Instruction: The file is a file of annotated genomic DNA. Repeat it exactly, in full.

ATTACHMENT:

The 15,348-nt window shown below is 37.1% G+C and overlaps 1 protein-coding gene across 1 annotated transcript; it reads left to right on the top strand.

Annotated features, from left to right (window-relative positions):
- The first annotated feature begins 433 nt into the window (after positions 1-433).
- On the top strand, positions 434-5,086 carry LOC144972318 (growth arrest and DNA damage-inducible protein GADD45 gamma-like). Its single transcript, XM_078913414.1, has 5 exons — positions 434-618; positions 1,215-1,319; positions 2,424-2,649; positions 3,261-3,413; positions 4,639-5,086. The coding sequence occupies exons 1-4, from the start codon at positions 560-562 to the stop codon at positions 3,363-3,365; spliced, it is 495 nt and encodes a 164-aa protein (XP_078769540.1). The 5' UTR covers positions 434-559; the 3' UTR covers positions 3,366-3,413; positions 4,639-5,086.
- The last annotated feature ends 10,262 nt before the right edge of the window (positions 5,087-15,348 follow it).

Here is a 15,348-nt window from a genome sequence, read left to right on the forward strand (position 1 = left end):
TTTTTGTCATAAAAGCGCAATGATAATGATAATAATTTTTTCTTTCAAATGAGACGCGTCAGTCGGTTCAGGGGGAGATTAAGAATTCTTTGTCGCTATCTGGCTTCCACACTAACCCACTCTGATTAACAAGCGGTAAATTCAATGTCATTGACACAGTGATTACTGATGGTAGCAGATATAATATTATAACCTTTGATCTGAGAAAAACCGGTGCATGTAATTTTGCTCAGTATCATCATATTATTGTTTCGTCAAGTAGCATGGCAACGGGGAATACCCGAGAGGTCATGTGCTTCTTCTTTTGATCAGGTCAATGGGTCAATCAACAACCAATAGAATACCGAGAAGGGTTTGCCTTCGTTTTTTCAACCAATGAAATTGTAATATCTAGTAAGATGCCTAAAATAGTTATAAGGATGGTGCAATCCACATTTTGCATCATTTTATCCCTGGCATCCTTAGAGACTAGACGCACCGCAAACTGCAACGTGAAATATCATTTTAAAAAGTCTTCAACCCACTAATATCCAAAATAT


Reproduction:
The 15,348-nt window shown below is 37.1% G+C and overlaps 1 protein-coding gene across 1 annotated transcript; it reads left to right on the top strand.

Annotated features, from left to right (window-relative positions):
- The first annotated feature begins 433 nt into the window (after positions 1-433).
- On the top strand, positions 434-5,086 carry LOC144972318 (growth arrest and DNA damage-inducible protein GADD45 gamma-like). Its single transcript, XM_078913414.1, has 5 exons — positions 434-618; positions 1,215-1,319; positions 2,424-2,649; positions 3,261-3,413; positions 4,639-5,086. The coding sequence occupies exons 1-4, from the start codon at positions 560-562 to the stop codon at positions 3,363-3,365; spliced, it is 495 nt and encodes a 164-aa protein (XP_078769540.1). The 5' UTR covers positions 434-559; the 3' UTR covers positions 3,366-3,413; positions 4,639-5,086.
- The last annotated feature ends 10,262 nt before the right edge of the window (positions 5,087-15,348 follow it).

Here is a 15,348-nt window from a genome sequence, read left to right on the forward strand (position 1 = left end):
TTTTTGTCATAAAAGCGCAATGATAATGATAATAATTTTTTCTTTCAAATGAGACGCGTCAGTCGGTTCAGGGGGAGATTAAGAATTCTTTGTCGCTATCTGGCTTCCACACTAACCCACTCTGATTAACAAGCGGTAAATTCAATGTCATTGACACAGTGATTACTGATGGTAGCAGATATAATATTATAACCTTTGATCTGAGAAAAACCGGTGCATGTAATTTTGCTCAGTATCATCATATTATTGTTTCGTCAAGTAGCATGGCAACGGGGAATACCCGAGAGGTCATGTGCTTCTTCTTTTGATCAGGTCAATGGGTCAATCAACAACCAATAGAATACCGAGAAGGGTTTGCCTTCGTTTTTTCAACCAATGAAATTGTAATATCTAGTAAGATGCCTAAAATAGTTATAAGGATGGTGCAATCCACATTTTGCATCATTTTATCCCTGGCATCCTTAGAGACTAGACGCACCGCAAACTGCAACGTGAAATATCATTTTAAAAAGTCTTCAACCCACTAATATCCAAAATAT